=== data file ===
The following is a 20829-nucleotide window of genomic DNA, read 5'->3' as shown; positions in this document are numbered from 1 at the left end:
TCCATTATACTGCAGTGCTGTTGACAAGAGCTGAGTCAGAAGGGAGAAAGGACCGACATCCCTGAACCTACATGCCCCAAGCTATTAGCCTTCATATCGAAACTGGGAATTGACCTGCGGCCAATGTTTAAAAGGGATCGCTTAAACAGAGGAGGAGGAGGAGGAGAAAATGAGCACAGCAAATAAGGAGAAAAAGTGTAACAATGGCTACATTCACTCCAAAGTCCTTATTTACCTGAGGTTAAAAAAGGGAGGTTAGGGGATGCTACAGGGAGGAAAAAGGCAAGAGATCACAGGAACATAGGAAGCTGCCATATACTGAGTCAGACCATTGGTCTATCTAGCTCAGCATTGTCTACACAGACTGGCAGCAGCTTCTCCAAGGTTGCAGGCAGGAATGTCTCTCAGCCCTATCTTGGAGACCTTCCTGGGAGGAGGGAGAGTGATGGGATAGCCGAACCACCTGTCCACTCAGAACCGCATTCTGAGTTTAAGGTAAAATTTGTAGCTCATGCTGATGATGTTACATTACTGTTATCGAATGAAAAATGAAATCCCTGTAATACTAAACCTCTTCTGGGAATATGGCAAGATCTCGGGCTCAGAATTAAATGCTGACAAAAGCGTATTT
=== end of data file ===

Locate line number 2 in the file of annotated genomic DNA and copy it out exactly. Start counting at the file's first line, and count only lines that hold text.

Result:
TCCATTATACTGCAGTGCTGTTGACAAGAGCTGAGTCAGAAGGGAGAAAGGACCGACATCCCTGAACCTACATGCCCCAAGCTATTAGCCTTCATATCGAAACTGGGAATTGACCTGCGGCCAATGTTTAAAAGGGATCGCTTAAACAGAGGAGGAGGAGGAGGAGAAAATGAGCACAGCAAATAAGGAGAAAAAGTGTAACAATGGCTACATTCACTCCAAAGTCCTTATTTACCTGAGGTTAAAAAAGGGAGGTTAGGGGATGCTACAGGGAGGAAAAAGGCAAGAGATCACAGGAACATAGGAAGCTGCCATATACTGAGTCAGACCATTGGTCTATCTAGCTCAGCATTGTCTACACAGACTGGCAGCAGCTTCTCCAAGGTTGCAGGCAGGAATGTCTCTCAGCCCTATCTTGGAGACCTTCCTGGGAGGAGGGAGAGTGATGGGATAGCCGAACCACCTGTCCACTCAGAACCGCATTCTGAGTTTAAGGTAAAATTTGTAGCTCATGCTGATGATGTTACATTACTGTTATCGAATGAAAAATGAAATCCCTGTAATACTAAACCTCTTCTGGGAATATGGCAAGATCTCGGGCTCAGAATTAAATGCTGACAAAAGCGTATTT